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A new year brings new leadership to Tomahawk schoolsSubmitted: 09/10/2013
Story By Lex Gray


TOMAHAWK - The Tomahawk School District started the new school year with new leadership.

Sherry Baker took over the superintendent job in July, but now that students are back, she can get to the part of the job that she really likes.

"My stamp is to be out and about and in the classrooms and talking to the kids. Like when they're out there eating, I'm out there talking to them and talking to the teachers. I'm a teacher at heart," Baker says. "It's difficult for me to do the CEO work without being out there. I figure, there are evenings in my life, that's when I can do this paperwork."

Baker taught for more than 20 years in Rhinelander. She spent the last eight years as superintendent in Turtle Lake.

Baker doesn't plan on making major overhauls in the district, because the whole educational system is already undergoing big changes.

"My job here as the superintendent is to help the staff, to help the administration to make all of those changes doable, and yet do very well at them," she says.

One of Baker's first project is creating a new compensation plan for teachers.

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 IN OTHER NEWS
What We're Working OnSubmitted: 02/22/2017

- Tonight on Newswatch 12:

We show you part of a rescue on the willow flowage where a car fell though the ice yesterday due to mild weather.

The weather also has a major effect on the wear and tear of roads when heavy vehicles travel on them. We talk to the Oneida County highway commissioner about weight restrictions that are in effect on county roads earlier than usual.

And smartphone tracking technology can be very helpful, but it can also make it easier for people to know your every move. Tonight we talk with a local domestic violence coordinator about how common smartphone stalking is, and we'll give you tips for decreasing your chance of being a stalking victim.

We'll bring you the details on these stories and more tonight on Newswatch 12 - news from where you live.

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MCALLEN, TX - U.S. House Speaker Paul Ryan is visiting the Rio Grande valley for a firsthand look at the U.S.-Mexico border as the Trump administration steps up immigration enforcement and prepares to ask Congress to pay for a border wall.

It's the first time the Wisconsin Republican has visited the border, and protests have been announced to meet his arrival in McAllen, Texas, on Wednesday.

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EAGLE RIVER - The "Kids on the Block" call themselves as a group of misfit kids playing with misfit puppets.

But the performance they put on aims to inspire.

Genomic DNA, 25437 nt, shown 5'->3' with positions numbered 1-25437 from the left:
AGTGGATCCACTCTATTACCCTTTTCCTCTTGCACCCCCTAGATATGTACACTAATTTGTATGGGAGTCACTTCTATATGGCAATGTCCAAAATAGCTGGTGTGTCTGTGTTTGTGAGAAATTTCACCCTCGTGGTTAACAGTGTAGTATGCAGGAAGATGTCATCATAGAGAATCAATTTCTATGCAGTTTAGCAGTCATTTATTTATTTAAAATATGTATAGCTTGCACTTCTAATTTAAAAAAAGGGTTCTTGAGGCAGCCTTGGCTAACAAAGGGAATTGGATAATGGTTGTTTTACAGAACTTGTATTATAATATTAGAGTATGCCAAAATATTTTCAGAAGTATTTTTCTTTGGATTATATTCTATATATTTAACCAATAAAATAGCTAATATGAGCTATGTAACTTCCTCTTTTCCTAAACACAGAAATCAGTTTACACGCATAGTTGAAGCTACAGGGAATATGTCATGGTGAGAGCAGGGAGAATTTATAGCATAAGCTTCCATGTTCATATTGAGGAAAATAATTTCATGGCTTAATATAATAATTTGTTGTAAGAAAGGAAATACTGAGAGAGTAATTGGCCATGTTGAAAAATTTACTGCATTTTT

About a dozen middle and high school students from West Iron High School in Iron River, Mich., make up the group. On Tuesday, they brought their act to Wisconsin to perform before third, fourth, and fifth graders at Eagle River Elementary School.

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MILWAUKEE - The American Civil Liberties Union claims Milwaukee police target black and Latino residents with a stop and frisk program.

A lawsuit is being filed in federal court on behalf of six black and Latino plaintiffs.

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MADISON - Two-term incumbent state Superintendent Tony Evers will face former Beloit superintendent Lowell Holtz in the April 4 election to be the state's top education official, after the two longtime educators advanced in Tuesday's primary.

Former Dodgeville administrator John Humphries, who tried to cast himself as more conservative than Evers but more bipartisan than Holtz, finished a distant third and was eliminated.

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NORTHWOODS - You might notice young drivers tend to be more distracted than others. A new study from AAA shows that 88 percent of young millennials are risky drivers. Texting while driving, speeding, and red-light running all fall into that category.

Eighteen-year-old Faith Stapleton admits that she isn't the most focused driver.

"I know I've gotten pulled over more times because I've been checking my phone and I wasn't monitoring my speed very well," said Stapleton.

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RHINELANDER - People will use tax preparers and online sites to file their tax returns. 

Here's information that accountants think they should know. 

Matthew Whalen is the Manager of Taxation at Northland CPAs in Rhinelander. 

He often gets calls from clients about messages they received from the IRS.

"They [get] a phone call from the IRS that says they're filing a lawsuit against the client. 

That is entirely false that's just a scam artist trying to get you to wire money to them. 

The IRS and the department of revenue will only send letters," said Whalen.

The IRS and the Wisconsin Department of Revenue only send real paper letter sin the mail. 

They will never call you.

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